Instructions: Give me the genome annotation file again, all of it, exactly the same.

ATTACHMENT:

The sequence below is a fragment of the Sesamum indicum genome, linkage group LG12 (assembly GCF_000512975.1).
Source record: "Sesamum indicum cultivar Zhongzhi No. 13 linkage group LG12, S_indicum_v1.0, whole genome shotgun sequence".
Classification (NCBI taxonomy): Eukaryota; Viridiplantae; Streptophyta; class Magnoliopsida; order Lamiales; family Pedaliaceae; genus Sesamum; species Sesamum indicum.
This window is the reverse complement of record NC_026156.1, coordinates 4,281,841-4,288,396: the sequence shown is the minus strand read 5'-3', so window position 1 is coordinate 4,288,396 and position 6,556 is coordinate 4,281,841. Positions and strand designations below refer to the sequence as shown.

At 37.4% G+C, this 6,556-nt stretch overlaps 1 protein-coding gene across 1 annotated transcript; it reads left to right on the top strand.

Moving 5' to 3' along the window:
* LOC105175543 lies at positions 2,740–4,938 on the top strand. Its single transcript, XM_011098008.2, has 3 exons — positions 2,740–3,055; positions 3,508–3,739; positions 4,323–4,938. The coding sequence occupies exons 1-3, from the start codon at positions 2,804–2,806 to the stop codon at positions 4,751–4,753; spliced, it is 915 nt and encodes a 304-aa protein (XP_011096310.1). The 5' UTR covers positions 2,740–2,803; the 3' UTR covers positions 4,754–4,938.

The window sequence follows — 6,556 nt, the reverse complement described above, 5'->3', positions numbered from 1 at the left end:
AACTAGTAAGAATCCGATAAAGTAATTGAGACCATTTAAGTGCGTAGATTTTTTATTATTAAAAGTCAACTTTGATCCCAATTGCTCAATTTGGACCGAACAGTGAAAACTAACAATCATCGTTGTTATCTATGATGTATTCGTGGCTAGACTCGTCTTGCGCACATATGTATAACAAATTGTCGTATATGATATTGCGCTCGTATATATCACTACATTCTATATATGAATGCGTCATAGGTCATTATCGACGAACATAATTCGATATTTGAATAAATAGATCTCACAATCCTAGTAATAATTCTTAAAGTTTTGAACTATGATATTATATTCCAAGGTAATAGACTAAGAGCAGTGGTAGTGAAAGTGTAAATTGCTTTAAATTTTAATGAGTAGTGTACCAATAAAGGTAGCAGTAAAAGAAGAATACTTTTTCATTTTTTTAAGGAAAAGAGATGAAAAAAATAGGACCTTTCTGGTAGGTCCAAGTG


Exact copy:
The sequence below is a fragment of the Sesamum indicum genome, linkage group LG12 (assembly GCF_000512975.1).
Source record: "Sesamum indicum cultivar Zhongzhi No. 13 linkage group LG12, S_indicum_v1.0, whole genome shotgun sequence".
Classification (NCBI taxonomy): Eukaryota; Viridiplantae; Streptophyta; class Magnoliopsida; order Lamiales; family Pedaliaceae; genus Sesamum; species Sesamum indicum.
This window is the reverse complement of record NC_026156.1, coordinates 4,281,841-4,288,396: the sequence shown is the minus strand read 5'-3', so window position 1 is coordinate 4,288,396 and position 6,556 is coordinate 4,281,841. Positions and strand designations below refer to the sequence as shown.

At 37.4% G+C, this 6,556-nt stretch overlaps 1 protein-coding gene across 1 annotated transcript; it reads left to right on the top strand.

Moving 5' to 3' along the window:
* LOC105175543 lies at positions 2,740–4,938 on the top strand. Its single transcript, XM_011098008.2, has 3 exons — positions 2,740–3,055; positions 3,508–3,739; positions 4,323–4,938. The coding sequence occupies exons 1-3, from the start codon at positions 2,804–2,806 to the stop codon at positions 4,751–4,753; spliced, it is 915 nt and encodes a 304-aa protein (XP_011096310.1). The 5' UTR covers positions 2,740–2,803; the 3' UTR covers positions 4,754–4,938.

The window sequence follows — 6,556 nt, the reverse complement described above, 5'->3', positions numbered from 1 at the left end:
AACTAGTAAGAATCCGATAAAGTAATTGAGACCATTTAAGTGCGTAGATTTTTTATTATTAAAAGTCAACTTTGATCCCAATTGCTCAATTTGGACCGAACAGTGAAAACTAACAATCATCGTTGTTATCTATGATGTATTCGTGGCTAGACTCGTCTTGCGCACATATGTATAACAAATTGTCGTATATGATATTGCGCTCGTATATATCACTACATTCTATATATGAATGCGTCATAGGTCATTATCGACGAACATAATTCGATATTTGAATAAATAGATCTCACAATCCTAGTAATAATTCTTAAAGTTTTGAACTATGATATTATATTCCAAGGTAATAGACTAAGAGCAGTGGTAGTGAAAGTGTAAATTGCTTTAAATTTTAATGAGTAGTGTACCAATAAAGGTAGCAGTAAAAGAAGAATACTTTTTCATTTTTTTAAGGAAAAGAGATGAAAAAAATAGGACCTTTCTGGTAGGTCCAAGTG